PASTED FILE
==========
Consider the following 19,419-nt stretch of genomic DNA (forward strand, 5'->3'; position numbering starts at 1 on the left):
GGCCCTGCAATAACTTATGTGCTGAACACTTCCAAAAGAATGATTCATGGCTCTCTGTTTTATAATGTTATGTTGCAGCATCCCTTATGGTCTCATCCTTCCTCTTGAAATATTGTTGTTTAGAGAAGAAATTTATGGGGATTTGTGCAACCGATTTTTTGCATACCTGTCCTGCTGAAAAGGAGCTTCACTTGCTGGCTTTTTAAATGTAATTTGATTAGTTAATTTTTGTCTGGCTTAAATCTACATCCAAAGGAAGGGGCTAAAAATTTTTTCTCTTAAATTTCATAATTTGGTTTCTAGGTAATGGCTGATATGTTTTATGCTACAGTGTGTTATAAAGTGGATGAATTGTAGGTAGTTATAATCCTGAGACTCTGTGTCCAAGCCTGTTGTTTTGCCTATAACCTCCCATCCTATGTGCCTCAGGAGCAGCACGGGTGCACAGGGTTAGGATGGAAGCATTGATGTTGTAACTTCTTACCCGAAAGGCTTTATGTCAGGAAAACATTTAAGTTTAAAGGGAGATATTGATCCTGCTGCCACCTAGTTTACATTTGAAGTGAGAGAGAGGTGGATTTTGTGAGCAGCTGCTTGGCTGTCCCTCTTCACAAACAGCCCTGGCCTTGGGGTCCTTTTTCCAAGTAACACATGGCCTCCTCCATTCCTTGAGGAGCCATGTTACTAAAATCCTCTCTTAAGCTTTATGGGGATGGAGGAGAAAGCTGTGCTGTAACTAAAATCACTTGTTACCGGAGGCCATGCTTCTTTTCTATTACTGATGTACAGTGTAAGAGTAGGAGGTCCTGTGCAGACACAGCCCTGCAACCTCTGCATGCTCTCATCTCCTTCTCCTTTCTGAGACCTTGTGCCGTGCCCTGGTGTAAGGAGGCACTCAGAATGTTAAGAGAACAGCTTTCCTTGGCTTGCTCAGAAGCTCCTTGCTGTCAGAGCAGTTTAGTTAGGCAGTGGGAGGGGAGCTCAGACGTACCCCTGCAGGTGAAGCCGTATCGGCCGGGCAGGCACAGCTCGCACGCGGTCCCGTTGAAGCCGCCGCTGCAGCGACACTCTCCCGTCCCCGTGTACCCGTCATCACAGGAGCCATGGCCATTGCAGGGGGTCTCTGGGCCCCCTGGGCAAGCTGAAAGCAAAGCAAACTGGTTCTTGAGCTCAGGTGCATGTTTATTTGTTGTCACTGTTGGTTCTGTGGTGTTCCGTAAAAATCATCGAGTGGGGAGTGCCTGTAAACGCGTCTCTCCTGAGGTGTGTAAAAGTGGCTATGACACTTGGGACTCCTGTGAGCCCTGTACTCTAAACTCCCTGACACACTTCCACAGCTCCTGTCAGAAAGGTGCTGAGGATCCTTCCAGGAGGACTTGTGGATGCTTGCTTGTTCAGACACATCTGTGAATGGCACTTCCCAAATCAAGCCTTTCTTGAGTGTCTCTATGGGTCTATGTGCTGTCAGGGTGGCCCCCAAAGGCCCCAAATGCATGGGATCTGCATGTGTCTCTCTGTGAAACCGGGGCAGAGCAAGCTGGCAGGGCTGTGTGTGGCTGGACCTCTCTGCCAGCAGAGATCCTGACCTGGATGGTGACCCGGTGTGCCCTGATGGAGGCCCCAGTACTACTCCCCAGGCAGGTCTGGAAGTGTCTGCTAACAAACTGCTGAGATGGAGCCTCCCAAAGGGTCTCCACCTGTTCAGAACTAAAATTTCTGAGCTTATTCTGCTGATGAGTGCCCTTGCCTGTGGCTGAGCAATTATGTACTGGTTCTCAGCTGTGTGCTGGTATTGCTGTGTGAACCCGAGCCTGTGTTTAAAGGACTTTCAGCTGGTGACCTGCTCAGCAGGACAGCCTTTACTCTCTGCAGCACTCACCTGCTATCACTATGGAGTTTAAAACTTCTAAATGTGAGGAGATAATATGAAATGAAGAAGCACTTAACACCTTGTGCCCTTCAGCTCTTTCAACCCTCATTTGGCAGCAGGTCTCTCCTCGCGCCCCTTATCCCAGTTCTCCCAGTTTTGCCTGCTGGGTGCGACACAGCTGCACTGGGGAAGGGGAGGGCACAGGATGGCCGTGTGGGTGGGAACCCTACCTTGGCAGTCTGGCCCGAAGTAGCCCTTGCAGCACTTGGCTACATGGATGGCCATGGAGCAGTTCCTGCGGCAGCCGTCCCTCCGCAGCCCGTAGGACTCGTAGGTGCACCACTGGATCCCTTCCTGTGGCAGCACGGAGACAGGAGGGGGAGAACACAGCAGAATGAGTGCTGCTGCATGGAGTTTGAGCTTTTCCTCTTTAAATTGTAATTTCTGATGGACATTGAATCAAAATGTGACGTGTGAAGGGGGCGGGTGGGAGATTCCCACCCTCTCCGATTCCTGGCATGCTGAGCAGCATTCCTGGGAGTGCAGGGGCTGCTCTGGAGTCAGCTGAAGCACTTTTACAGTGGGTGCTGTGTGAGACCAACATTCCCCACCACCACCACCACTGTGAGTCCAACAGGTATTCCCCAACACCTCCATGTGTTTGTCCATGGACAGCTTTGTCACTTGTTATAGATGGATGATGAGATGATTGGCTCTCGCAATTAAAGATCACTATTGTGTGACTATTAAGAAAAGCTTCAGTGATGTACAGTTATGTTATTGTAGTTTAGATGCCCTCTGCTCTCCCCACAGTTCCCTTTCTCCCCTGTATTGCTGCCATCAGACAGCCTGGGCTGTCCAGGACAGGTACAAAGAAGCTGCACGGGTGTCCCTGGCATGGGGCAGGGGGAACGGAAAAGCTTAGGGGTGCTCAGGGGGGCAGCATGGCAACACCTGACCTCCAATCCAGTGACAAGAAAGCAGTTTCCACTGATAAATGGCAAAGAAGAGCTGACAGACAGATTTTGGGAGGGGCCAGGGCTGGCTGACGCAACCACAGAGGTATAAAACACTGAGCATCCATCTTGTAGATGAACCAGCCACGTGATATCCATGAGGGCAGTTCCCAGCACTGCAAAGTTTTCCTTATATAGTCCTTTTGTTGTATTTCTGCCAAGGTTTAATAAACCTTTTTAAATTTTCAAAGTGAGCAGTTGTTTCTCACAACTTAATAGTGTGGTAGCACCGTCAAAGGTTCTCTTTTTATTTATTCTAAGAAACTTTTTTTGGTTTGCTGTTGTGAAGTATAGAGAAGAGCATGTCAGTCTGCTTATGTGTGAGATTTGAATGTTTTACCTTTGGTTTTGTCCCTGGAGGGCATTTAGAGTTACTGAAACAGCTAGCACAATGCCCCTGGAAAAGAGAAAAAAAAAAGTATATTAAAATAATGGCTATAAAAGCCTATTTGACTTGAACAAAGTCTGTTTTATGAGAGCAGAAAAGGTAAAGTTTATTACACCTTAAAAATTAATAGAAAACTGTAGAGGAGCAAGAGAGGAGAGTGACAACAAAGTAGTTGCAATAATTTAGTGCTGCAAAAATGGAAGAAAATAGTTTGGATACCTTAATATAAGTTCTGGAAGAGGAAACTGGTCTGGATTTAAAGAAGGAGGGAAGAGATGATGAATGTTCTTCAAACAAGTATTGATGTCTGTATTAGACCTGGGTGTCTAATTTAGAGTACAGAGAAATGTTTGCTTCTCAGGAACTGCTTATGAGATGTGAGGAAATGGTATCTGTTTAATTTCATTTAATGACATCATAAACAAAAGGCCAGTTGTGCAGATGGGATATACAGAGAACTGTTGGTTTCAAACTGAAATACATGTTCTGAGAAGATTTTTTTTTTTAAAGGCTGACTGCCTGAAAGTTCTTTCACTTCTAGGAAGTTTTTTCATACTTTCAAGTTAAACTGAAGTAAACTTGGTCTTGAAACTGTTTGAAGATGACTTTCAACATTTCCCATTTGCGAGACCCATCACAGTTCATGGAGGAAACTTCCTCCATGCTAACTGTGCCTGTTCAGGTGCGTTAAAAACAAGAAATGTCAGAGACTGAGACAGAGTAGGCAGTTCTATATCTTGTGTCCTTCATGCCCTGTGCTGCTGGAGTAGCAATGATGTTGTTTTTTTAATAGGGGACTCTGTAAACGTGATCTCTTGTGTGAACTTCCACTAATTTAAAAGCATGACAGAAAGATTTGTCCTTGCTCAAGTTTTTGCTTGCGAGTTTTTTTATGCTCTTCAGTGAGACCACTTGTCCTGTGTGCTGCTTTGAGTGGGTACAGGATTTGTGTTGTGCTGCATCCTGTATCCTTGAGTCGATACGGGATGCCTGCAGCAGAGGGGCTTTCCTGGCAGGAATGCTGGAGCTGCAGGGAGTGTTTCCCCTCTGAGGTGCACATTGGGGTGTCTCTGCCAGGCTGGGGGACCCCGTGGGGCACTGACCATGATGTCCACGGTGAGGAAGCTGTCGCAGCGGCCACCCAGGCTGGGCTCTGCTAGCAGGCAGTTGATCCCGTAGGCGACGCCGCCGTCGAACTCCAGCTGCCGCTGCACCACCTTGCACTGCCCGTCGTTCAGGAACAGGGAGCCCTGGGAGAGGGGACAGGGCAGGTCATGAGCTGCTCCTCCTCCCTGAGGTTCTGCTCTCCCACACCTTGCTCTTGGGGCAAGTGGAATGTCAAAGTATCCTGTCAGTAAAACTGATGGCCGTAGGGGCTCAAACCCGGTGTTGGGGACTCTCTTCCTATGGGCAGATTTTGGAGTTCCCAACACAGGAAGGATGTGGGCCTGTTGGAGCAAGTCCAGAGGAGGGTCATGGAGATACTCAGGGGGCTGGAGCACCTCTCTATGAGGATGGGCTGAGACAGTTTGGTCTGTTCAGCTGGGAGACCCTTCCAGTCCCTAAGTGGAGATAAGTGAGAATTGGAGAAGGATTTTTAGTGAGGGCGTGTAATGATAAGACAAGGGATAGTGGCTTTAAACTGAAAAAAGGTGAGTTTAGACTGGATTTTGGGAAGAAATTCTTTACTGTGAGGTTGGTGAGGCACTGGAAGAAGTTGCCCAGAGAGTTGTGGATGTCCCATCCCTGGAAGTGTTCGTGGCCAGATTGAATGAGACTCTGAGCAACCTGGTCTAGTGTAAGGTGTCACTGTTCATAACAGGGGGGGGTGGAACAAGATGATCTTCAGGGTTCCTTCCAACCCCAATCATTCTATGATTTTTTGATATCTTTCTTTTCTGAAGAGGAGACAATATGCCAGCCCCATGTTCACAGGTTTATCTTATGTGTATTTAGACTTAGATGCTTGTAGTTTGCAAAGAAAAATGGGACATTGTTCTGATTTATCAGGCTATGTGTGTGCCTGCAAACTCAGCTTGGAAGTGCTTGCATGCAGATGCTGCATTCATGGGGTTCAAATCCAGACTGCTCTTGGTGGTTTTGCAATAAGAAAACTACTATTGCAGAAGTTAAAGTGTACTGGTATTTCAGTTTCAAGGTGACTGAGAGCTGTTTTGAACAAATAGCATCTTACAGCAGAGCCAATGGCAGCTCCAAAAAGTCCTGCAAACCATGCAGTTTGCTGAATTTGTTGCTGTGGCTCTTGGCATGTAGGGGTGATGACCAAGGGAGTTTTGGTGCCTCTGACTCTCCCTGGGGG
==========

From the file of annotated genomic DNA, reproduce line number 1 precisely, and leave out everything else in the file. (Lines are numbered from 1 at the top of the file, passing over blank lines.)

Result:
Consider the following 19,419-nt stretch of genomic DNA (forward strand, 5'->3'; position numbering starts at 1 on the left):